A desert oasis
Water is life
The Rio Ojo Caliente begins at the confluence of Vallecitos and Tusas creeks. This short (20 mile long) river is a truly wild river that drains about 420 square miles, and joins the Rio Chama near Chamita, New Mexico. Farming was introduced to the Ojo valley by Spanish settlers in the 17th century, although earlier indigenous people also farmed the valley on a much smaller scale. The river was much different prior to European settlement and supported an amazingly diverse variety of wildlife from moose to beavers. Today, like many western rivers, the Rio Ojo is undergoing entrenchment which over time begins to strand its flood plain. Consequently it takes extraordinary floods to replenish its riparian zone.
Once beavers were largely removed from the river system there was no natural check to sudden flooding from intense rainfall or springtime runoff. Because of this, the riverbed is constantly scoured and slowly deepened in relation to its banks. Imagine a meandering river slowly winding its way through the surrounding floodplain. High water flows spread out into this plain replenishing soil and giving a needed soaking to various plants and trees. Beavers’ role in this system was crucial, they are the one animal other than man that can change its environment, and in this case to the betterment of a living river system.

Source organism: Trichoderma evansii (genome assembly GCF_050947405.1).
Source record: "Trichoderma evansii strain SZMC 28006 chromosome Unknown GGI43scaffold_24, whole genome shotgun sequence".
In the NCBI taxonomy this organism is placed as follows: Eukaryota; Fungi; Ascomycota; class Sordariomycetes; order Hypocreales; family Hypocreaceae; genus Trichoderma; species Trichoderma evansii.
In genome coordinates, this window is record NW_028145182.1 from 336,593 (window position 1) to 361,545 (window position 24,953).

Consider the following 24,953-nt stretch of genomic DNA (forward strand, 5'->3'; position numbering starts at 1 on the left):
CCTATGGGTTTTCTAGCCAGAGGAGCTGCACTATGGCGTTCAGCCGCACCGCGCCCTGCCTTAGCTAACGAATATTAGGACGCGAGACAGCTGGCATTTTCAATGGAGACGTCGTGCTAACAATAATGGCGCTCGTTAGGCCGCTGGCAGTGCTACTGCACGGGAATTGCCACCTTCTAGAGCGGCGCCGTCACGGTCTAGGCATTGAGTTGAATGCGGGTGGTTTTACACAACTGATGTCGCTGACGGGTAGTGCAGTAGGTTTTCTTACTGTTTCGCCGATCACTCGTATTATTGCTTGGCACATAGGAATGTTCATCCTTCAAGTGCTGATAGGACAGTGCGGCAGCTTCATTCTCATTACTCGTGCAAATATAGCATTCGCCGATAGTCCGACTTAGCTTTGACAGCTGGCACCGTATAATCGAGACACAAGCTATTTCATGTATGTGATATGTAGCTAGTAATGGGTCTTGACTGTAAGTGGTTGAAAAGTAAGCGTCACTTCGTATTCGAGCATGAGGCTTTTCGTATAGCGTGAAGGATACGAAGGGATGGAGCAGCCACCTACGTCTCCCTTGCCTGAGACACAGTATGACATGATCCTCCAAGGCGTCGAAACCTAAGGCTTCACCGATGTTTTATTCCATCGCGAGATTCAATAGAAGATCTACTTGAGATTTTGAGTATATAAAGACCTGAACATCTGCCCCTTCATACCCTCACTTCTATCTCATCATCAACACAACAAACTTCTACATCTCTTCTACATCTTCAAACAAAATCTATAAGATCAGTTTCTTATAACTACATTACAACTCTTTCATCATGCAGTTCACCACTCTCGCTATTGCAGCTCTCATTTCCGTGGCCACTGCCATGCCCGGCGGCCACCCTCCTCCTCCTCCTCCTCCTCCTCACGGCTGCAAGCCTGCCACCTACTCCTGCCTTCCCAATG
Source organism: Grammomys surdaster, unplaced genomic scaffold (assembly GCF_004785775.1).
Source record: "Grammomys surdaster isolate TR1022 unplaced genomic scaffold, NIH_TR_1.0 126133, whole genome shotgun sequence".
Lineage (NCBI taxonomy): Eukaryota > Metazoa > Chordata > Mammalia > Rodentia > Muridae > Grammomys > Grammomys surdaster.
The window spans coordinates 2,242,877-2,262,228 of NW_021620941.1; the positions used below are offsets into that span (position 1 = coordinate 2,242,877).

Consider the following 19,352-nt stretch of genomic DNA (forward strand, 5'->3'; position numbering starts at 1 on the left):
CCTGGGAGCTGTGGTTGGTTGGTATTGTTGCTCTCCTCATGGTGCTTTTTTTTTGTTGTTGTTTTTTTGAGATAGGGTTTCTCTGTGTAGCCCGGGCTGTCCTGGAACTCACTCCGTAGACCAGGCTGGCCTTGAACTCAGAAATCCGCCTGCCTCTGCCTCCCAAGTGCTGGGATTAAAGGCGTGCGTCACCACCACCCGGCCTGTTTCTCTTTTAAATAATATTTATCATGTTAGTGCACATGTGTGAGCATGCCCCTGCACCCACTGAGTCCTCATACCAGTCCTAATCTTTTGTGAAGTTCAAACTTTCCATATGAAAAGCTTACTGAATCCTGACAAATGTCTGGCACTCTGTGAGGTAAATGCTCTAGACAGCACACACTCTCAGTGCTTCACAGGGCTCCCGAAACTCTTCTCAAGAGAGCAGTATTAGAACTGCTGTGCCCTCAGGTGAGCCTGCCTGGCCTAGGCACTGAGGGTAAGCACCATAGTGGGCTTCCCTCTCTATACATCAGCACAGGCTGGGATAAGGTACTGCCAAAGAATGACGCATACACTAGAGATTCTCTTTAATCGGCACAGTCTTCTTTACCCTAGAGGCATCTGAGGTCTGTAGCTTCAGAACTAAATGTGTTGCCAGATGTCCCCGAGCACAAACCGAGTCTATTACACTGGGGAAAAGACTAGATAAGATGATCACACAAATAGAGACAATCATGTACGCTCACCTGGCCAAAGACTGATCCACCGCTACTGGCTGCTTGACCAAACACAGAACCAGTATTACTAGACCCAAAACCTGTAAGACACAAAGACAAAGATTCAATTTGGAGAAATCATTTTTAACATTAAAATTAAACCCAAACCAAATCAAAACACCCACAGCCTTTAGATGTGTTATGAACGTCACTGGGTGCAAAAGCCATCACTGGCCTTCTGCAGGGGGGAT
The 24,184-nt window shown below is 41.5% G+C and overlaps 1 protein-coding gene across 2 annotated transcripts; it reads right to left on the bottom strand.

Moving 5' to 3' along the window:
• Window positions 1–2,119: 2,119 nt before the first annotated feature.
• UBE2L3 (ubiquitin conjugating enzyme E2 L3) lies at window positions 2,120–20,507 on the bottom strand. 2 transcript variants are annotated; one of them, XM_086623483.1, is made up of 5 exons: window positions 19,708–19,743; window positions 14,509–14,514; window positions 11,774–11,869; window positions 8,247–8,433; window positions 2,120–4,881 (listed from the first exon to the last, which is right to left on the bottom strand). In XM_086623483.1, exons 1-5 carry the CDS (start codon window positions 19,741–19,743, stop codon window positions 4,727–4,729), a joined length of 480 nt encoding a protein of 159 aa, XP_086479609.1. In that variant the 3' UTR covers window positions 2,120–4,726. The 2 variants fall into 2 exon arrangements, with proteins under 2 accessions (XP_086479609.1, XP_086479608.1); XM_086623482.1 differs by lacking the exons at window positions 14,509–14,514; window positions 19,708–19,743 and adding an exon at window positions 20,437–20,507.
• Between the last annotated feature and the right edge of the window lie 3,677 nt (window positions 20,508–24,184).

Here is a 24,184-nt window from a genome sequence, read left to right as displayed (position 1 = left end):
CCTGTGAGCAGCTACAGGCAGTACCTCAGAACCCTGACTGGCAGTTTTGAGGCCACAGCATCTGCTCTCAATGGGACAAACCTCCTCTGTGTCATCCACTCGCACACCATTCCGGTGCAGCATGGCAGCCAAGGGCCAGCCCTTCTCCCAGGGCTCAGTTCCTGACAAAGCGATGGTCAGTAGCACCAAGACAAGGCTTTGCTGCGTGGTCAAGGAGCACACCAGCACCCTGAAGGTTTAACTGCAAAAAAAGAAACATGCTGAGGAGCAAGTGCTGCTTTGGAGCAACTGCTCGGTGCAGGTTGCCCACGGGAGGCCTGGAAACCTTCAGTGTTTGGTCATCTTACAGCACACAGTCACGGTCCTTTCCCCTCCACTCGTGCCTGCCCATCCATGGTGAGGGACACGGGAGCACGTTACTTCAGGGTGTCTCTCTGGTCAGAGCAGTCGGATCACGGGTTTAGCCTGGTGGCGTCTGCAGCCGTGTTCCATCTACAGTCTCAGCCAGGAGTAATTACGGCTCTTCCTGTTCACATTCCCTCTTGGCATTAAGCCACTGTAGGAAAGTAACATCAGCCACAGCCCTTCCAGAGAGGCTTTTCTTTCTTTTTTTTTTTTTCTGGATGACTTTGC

When we arrived on The Ojo, dense russian olive, an imported brushy, thorny and highly successful tree, made it nearly impossible to access the river. Presumably, this opportunistic tree arrived in the area in the mid to early 20th century. Unlike the resident cottonwoods which hold water, russian olive transpires much of its moisture into the air. This tends to accelerate the already drying Bosque in which it has found a home.
Still, the Ojo Caliente today, provides much needed water and habitat for a variety of animals. Moose no longer range here, but elk are frequent valley visitors and the narrow riparian zone attracts many smaller animals from deer to coyotes to raccoons and wild cats. The list is pretty big. Encroaching development throughout the valley is a big impediment to wildlife big and small. Throw in a changing climate and one can begin to imagine a challenging future for this area.